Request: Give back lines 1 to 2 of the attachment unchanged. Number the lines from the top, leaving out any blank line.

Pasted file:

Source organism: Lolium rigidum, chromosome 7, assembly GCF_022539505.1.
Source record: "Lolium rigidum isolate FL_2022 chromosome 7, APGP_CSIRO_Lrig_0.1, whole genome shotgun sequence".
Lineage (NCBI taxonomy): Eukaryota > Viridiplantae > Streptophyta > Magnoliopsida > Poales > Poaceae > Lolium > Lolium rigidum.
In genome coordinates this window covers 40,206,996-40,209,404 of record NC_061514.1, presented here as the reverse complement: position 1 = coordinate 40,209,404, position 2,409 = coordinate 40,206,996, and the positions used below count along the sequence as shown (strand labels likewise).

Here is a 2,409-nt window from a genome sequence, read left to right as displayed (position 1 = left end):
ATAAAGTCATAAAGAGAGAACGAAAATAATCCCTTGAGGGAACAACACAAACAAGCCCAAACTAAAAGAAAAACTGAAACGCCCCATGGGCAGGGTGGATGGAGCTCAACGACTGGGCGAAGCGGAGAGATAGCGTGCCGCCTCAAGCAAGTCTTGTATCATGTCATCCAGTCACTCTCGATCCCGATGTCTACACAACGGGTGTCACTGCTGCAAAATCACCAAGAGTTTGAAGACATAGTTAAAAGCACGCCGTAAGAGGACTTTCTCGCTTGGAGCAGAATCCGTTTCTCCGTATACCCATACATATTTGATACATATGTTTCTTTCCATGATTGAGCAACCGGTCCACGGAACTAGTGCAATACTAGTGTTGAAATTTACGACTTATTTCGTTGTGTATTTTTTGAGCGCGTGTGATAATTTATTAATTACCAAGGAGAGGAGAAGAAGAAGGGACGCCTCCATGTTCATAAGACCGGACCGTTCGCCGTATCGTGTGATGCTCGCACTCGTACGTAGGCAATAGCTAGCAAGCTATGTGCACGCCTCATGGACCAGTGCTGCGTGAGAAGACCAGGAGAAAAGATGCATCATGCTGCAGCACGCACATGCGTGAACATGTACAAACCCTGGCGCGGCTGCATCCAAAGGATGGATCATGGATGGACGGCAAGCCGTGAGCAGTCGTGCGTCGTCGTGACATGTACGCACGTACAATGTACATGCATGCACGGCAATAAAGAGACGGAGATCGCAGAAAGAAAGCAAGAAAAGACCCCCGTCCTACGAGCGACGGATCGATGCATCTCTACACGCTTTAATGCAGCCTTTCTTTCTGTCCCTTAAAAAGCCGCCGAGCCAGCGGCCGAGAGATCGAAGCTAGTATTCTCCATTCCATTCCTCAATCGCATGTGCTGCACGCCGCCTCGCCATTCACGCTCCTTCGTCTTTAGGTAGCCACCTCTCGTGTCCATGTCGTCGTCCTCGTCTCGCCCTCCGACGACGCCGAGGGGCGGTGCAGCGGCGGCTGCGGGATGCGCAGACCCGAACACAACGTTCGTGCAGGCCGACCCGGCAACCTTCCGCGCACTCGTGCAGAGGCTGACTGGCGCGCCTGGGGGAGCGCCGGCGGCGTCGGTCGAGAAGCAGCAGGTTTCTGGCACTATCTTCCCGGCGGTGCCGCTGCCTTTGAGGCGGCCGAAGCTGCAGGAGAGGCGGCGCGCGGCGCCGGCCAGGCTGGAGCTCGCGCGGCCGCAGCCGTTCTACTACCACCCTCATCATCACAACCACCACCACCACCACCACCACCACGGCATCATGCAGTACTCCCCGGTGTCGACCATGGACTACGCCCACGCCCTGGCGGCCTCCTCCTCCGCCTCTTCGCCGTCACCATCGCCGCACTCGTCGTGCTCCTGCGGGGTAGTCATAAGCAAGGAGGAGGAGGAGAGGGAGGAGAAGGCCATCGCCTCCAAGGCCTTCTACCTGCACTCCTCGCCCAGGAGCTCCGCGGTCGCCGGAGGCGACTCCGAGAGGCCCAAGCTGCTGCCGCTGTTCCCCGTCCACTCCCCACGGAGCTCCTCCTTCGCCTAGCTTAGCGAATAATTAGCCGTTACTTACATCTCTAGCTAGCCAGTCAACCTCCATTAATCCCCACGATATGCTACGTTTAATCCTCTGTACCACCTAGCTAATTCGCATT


Source organism: Lolium rigidum, chromosome 7, assembly GCF_022539505.1.
Source record: "Lolium rigidum isolate FL_2022 chromosome 7, APGP_CSIRO_Lrig_0.1, whole genome shotgun sequence".